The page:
Mutation definition Biology refers to a change in the nucleotide sequence of the genome of a living organism, virus, or extrachromosomal DNA. Viral genomes can be of DNA/RNA
The change or alteration occurring in our DNA base sequences (A,C,G and T) is due to various environmental factors including Ultraviolet light and also due to errors caused when the DNA is copied.
RNA and both are types of nucleic acids, therefore, anything with RNA or DNA can have a mutation. It concludes that living organisms including animals, humans, plants, bacteria, fungi, protists and archaea can all have mutations. Also, viruses can have mutations. Many mutations are neutral in effect and can also be harmful as well as helpful in some manner (organisms can survive certain unfavourable conditions because of mutation).
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Central dogma of molecular genetics involves the conversion of DNA into RNA (through transcription) and protein synthesis (through translation). Mutations make the protein synthesis go wrong during translation or mistakes in DNA are present that result in abnormalities in bodies in the form of some diseases like sickle cell anaemia. So, the causes of mutation can be any of the below mentioned points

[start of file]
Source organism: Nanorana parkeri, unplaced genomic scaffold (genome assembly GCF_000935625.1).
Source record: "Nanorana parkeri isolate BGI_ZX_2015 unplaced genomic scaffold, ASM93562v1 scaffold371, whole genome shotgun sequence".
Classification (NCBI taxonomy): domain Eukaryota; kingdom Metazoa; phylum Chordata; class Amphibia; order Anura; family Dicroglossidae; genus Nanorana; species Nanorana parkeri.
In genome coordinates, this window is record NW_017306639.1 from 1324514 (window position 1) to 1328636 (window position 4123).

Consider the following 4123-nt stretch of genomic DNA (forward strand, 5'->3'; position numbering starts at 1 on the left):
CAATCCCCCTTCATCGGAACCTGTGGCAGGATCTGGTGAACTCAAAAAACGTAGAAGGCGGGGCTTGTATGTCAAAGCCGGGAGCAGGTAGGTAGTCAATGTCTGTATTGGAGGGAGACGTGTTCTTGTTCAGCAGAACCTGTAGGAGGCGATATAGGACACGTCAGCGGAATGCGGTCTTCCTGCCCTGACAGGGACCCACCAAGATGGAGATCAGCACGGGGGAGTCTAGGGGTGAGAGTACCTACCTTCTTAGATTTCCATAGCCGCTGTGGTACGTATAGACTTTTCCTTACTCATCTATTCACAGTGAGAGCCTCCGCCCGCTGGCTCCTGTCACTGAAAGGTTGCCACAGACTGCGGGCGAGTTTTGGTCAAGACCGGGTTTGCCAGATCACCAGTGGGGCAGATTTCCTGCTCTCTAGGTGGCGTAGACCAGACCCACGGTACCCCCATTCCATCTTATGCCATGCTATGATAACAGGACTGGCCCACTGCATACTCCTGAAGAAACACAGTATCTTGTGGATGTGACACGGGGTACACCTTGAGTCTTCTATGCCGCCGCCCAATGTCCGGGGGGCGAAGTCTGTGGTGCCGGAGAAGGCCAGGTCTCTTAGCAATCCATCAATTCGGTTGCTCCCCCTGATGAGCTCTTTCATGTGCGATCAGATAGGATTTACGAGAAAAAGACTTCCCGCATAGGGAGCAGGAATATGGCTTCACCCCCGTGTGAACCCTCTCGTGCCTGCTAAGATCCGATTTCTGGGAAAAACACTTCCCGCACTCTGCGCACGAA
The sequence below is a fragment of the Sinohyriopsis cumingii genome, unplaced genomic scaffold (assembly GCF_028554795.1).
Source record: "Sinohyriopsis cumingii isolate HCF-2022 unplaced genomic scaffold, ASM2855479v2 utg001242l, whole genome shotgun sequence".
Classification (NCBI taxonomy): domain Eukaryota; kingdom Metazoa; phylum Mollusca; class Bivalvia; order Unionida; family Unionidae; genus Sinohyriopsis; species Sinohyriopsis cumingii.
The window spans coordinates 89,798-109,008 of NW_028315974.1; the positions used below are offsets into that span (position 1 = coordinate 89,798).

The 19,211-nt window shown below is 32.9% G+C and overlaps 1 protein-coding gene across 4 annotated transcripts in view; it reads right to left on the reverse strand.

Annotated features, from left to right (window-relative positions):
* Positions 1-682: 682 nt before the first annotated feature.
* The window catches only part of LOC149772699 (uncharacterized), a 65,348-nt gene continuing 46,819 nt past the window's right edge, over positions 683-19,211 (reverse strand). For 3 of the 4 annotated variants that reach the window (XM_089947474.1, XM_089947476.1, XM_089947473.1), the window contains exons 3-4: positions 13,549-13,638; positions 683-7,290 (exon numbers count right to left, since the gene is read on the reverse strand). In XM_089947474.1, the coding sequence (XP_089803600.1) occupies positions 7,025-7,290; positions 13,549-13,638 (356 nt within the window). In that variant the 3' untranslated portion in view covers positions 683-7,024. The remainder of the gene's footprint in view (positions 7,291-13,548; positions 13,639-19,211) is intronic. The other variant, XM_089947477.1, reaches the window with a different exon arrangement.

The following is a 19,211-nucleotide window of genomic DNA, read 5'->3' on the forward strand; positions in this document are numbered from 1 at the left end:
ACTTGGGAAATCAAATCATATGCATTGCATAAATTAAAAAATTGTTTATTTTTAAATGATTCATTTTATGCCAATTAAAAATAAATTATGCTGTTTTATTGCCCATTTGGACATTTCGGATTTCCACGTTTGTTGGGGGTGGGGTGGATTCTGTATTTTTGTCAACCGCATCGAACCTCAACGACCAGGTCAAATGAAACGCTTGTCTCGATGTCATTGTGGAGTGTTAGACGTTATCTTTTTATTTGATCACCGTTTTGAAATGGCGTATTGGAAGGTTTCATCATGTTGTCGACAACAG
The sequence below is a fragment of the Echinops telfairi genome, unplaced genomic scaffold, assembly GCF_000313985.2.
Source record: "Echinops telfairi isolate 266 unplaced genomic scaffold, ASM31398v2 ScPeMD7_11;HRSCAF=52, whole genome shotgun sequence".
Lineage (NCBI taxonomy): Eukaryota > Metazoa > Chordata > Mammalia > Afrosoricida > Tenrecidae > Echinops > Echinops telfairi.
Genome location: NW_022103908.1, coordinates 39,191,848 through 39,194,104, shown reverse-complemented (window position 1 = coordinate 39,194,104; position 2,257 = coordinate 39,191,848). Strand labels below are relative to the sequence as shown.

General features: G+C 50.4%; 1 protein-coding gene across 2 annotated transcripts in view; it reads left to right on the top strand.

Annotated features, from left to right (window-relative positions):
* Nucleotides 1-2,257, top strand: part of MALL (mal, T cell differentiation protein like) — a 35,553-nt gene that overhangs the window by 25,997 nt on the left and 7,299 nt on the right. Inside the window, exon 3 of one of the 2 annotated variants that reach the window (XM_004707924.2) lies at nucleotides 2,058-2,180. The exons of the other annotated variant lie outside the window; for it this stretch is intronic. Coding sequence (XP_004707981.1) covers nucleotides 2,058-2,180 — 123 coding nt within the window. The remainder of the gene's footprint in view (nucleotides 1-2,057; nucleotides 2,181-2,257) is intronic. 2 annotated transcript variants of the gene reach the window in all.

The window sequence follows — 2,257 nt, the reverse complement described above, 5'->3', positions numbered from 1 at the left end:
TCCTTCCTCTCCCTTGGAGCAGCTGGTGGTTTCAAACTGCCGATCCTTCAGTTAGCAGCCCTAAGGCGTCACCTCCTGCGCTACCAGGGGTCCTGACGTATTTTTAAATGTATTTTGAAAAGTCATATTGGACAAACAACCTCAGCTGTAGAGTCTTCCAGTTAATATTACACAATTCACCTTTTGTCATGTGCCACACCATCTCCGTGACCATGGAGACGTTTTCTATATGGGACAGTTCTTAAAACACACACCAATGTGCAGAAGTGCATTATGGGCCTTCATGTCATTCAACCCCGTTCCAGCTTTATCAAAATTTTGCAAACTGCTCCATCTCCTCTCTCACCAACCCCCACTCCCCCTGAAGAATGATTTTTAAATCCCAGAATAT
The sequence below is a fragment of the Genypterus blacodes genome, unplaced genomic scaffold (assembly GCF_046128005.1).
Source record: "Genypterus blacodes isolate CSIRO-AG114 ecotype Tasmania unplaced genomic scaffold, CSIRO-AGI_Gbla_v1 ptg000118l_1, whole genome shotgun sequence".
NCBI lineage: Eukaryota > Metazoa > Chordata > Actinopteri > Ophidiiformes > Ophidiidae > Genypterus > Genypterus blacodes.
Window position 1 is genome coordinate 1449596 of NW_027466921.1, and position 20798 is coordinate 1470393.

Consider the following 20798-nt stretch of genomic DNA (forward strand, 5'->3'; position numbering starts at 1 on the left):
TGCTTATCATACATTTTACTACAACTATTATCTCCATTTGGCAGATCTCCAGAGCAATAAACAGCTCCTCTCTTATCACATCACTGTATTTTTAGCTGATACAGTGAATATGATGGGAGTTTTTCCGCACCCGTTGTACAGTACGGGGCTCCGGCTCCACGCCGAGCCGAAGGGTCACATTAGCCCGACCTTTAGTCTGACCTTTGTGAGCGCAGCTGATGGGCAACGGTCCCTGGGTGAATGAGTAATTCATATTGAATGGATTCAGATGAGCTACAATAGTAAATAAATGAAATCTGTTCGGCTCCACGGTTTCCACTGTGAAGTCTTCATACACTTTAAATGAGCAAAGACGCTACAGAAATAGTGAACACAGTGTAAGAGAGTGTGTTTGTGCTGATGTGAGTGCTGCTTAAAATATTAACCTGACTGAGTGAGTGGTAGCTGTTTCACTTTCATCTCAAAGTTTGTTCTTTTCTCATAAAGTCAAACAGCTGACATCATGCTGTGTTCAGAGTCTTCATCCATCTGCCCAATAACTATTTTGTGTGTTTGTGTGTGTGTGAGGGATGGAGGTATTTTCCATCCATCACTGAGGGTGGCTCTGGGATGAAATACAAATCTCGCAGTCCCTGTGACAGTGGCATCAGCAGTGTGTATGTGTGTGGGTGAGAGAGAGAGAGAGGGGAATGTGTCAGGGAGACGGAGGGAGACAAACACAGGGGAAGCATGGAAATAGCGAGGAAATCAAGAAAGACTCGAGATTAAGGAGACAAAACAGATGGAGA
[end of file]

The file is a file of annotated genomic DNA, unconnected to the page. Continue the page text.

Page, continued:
Mutations can be inherited from parents to a child.
Mutations are spontaneous, eg- DNA replication errors (internal factor), environmental factors and completely random reasons.
External factors such as certain types of chemicals or excessive radiation also cause mutations to occur.
After knowing the mutation definition and causes of mutation, let’s learn about different mutation and its types.
DNA makes up genes and genes can code for proteins, influencing various traits. However, not all genes code for proteins and not all genes are turned on.
Therefore, when a mutation in DNA occurs, it means a change in one or more DNA bases takes place, then different proteins are produced which affect an organism’s traits.
Example: A fruit fly's DNA faces mutations; it may include-
Substitution which means the wrong base is matched;
Insertion which means an extra-base or other bases are added in;
Deletion can occur which means a base is removed. So, the three types of gene mutations are substitution, insertion and deletion.
Insertions and deletions, discussed above, are known to have the potential to be especially dangerous. This is because if we add a base or remove a base, all of a sudden, the number of total bases change and every bases that is read in three, everything that is read afterwards insertion/deletion could be affected. This is called frameshift mutation and it leads to many amino acid changes.
When mutations occur at the level of chromosome, it is called chromosomal mutation. Chromosomes are made up of DNA and protein, are highly organized and have lots of genes on them. The human chromosome number is 46; 23 from an egg cell and 23 from a sperm cell. Similarly, fruit fly has 8 chromosomes, 4 comes from an egg cell and 4 comes from the sperm cell.